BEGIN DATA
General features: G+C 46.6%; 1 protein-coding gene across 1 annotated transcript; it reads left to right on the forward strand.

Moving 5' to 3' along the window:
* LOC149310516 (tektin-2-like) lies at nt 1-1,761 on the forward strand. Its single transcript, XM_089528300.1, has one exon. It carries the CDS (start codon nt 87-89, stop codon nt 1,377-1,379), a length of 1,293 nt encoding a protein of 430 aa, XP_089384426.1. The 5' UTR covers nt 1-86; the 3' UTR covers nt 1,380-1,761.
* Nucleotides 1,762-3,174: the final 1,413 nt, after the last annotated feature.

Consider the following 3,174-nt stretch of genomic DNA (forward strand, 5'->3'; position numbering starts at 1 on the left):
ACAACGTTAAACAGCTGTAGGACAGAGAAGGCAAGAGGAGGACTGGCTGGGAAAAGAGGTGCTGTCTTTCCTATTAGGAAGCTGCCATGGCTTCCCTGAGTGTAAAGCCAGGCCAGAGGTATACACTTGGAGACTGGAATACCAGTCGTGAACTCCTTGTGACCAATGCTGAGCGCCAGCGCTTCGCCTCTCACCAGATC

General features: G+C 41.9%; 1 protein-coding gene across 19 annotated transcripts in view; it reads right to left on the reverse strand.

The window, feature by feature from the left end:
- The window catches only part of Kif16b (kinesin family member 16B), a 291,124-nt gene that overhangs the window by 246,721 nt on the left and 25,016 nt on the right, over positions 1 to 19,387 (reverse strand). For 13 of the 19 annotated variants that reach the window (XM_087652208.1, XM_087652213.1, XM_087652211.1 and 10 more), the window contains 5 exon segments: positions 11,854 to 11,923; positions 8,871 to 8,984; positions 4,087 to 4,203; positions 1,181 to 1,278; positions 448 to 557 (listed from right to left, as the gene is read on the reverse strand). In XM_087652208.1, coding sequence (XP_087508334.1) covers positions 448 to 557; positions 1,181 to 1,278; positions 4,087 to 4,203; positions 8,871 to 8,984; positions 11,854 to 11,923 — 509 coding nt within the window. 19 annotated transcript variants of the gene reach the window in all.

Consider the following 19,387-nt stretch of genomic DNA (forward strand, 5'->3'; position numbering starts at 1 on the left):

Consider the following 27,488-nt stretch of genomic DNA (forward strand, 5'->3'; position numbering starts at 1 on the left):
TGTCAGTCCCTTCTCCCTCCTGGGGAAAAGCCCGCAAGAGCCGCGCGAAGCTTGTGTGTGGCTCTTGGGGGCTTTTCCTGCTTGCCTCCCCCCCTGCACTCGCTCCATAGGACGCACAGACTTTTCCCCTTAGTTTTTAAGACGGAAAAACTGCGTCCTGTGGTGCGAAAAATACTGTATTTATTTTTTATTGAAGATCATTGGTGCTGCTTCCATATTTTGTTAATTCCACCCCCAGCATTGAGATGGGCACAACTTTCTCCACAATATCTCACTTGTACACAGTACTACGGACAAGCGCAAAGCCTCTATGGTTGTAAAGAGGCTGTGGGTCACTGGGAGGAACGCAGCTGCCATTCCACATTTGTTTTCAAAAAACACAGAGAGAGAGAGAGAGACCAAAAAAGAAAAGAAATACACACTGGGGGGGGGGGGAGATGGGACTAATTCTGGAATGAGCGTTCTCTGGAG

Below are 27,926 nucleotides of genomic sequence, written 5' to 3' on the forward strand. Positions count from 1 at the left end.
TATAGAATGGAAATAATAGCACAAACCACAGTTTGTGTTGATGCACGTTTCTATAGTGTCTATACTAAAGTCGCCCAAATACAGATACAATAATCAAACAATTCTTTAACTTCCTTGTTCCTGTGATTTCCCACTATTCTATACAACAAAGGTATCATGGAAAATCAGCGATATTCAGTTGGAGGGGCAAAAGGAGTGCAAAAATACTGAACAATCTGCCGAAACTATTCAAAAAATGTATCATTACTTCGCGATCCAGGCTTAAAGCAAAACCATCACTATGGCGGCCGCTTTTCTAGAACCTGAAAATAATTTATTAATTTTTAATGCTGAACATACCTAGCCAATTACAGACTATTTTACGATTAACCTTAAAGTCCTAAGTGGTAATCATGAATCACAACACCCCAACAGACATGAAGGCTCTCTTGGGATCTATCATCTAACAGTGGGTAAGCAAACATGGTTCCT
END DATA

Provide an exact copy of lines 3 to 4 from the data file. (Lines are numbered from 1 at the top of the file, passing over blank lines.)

* LOC149310516 (tektin-2-like) lies at nt 1-1,761 on the forward strand. Its single transcript, XM_089528300.1, has one exon. It carries the CDS (start codon nt 87-89, stop codon nt 1,377-1,379), a length of 1,293 nt encoding a protein of 430 aa, XP_089384426.1. The 5' UTR covers nt 1-86; the 3' UTR covers nt 1,380-1,761.
* Nucleotides 1,762-3,174: the final 1,413 nt, after the last annotated feature.